Diane Cook is the author of the novel, The New Wilderness, and the story collection, Man V. Nature, which was a finalist for the Guardian First Book Award, the Believer Book Award, and the Los Angeles Times Art Seidenbaum Award for First Fiction. Her writing has appeared in Harper’s, Tin House, Granta, and other publications, and her stories have been included in the anthologies Best American Short Stories and The O. Henry Prize Stories. She is a former producer for the radio program This American Life, and was the recipient of a 2016 fellowship from the National Endowment for the Arts. She lives in Brooklyn, New York, with her husband, daughter and son.
After studying and writing fiction in college, she pivoted to radio, attending the Salt Institute for Documentary Studies in Portland, Maine as a member of their first Radio cohort in 2000. She began her radio career as an intern, then producer at This American Life. After years as a nonfiction writer and producer, she felt hemmed in by all that truth-telling, and decided to return to fiction. She attended Columbia University for her MFA and published her first book, Man V. Nature, a few years later. She has taught writing and literature at Columbia University and at the University of Michigan’s New England Literature Program, in which students and teachers live and study together in a rustic camp, foregoing all technology and traditional classroom methods. It’s awesome. Students from any college or university are welcome to apply.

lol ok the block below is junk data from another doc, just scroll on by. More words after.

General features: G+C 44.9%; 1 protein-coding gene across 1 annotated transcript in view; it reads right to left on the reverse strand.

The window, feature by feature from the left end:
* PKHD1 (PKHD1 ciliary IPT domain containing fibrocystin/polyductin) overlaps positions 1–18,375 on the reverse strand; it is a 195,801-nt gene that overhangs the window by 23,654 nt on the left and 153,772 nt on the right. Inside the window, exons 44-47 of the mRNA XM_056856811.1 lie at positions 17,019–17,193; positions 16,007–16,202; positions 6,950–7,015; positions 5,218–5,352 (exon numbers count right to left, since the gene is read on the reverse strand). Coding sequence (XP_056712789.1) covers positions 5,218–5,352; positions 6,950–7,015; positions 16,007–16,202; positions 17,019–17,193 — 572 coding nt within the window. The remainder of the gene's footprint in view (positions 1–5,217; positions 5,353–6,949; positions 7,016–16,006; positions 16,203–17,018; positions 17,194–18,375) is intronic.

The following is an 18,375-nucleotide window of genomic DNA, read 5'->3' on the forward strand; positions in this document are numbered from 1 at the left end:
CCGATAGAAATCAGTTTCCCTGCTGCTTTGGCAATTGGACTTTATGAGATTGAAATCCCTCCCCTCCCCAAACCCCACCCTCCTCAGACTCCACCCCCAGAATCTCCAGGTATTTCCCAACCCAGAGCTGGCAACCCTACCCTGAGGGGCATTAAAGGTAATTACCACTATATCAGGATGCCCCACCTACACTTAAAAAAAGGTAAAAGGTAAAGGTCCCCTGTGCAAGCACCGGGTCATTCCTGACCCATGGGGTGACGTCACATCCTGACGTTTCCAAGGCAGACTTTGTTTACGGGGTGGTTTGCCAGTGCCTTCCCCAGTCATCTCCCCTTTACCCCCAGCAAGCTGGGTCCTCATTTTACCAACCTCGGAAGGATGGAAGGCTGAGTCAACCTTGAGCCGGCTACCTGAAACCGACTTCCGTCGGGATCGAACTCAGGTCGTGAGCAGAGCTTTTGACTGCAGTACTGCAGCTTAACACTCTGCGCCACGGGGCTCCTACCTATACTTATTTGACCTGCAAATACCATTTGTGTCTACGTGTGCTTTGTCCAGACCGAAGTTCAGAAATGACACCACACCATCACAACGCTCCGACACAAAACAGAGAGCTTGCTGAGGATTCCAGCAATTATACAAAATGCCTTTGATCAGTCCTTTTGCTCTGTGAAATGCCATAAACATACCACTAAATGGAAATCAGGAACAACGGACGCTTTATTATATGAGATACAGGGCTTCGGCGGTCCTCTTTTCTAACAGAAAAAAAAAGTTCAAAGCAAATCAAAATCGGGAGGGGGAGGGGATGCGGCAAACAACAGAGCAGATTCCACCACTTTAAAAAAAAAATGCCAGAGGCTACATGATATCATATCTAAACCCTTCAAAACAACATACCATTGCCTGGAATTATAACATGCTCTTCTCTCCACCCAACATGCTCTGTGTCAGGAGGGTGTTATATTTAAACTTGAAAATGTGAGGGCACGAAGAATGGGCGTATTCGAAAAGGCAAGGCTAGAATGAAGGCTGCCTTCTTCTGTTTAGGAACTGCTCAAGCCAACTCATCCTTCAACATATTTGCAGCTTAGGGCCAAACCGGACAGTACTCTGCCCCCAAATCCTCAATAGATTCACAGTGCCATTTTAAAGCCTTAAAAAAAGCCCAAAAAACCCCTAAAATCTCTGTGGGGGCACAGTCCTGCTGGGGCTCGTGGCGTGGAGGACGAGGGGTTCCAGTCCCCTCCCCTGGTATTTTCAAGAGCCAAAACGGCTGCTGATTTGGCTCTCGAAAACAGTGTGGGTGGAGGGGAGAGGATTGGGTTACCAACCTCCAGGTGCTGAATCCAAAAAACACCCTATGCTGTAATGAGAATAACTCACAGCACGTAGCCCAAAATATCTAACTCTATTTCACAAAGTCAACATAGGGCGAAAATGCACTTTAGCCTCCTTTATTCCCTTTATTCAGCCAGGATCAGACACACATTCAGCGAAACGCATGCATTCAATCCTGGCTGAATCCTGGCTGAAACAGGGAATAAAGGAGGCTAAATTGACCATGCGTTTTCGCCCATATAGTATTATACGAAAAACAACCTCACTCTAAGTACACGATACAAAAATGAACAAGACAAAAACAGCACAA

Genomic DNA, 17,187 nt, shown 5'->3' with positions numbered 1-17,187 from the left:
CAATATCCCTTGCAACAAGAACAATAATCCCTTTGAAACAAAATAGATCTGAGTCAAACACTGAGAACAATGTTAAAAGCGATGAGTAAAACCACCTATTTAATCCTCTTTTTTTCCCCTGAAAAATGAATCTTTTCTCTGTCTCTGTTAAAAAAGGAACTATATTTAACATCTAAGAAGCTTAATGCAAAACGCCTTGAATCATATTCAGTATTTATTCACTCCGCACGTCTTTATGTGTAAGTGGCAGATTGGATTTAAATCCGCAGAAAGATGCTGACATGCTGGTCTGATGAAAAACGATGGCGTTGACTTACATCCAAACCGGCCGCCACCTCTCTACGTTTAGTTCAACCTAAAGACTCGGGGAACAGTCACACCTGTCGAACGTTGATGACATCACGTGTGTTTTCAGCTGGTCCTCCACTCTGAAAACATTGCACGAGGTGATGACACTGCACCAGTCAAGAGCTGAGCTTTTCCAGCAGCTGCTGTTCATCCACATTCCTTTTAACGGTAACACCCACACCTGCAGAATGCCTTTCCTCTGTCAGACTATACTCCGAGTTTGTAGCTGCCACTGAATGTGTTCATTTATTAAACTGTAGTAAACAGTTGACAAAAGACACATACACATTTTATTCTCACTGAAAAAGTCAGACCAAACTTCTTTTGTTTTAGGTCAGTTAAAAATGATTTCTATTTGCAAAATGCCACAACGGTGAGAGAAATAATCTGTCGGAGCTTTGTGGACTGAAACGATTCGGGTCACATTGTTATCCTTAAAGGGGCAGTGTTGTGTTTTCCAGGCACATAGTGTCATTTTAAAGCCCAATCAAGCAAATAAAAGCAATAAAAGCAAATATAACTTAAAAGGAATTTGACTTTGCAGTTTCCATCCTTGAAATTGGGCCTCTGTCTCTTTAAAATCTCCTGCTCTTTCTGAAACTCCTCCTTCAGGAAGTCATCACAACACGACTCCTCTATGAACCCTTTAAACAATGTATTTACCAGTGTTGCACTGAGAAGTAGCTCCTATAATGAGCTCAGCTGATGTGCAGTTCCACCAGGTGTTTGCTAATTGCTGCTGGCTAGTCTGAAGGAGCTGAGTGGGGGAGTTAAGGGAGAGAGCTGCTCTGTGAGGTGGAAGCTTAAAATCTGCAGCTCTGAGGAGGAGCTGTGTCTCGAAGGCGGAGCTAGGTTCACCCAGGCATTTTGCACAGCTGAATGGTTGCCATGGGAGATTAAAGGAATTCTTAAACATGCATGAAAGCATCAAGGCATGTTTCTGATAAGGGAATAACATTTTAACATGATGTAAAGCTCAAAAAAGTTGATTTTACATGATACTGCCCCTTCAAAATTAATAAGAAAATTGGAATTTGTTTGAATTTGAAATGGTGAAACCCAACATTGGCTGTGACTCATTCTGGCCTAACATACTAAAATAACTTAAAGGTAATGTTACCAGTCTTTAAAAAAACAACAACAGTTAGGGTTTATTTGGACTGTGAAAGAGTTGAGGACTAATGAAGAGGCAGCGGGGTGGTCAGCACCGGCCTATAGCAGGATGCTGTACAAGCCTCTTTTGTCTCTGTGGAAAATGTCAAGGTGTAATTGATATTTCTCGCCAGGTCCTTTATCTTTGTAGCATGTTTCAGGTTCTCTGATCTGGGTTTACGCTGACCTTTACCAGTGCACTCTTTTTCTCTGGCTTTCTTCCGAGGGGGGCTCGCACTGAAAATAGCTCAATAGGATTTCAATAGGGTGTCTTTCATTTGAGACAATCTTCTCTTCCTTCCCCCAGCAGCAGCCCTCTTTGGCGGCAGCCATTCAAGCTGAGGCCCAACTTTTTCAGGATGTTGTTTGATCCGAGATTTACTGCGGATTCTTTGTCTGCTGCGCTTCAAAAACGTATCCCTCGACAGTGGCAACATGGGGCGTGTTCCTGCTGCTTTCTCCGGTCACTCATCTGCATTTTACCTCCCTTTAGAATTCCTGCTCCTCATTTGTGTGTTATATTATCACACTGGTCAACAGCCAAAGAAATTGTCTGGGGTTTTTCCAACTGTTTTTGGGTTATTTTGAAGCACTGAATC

She has spent a lot of time in remote places, even though her belongings and life were always rooted in cities. The push-pull of civilization and wilderness has always been at the heart of her work. She spent a lot of time in the high desert of Oregon while writing The New Wilderness, nervously trekking on pathless BLM land, getting lost and almost stuck in springtime snowy mountain roads, sharing a parcel of land with a resident mountain lion, startling large herds of elk outside her door on moonless nights. And while she prefers to live remotely and quietly, she’s easily spooked by being alone in wild places, though she keeps returning to them. Whatever balm such places offer her has always been greater than the amorphous fear they also invite.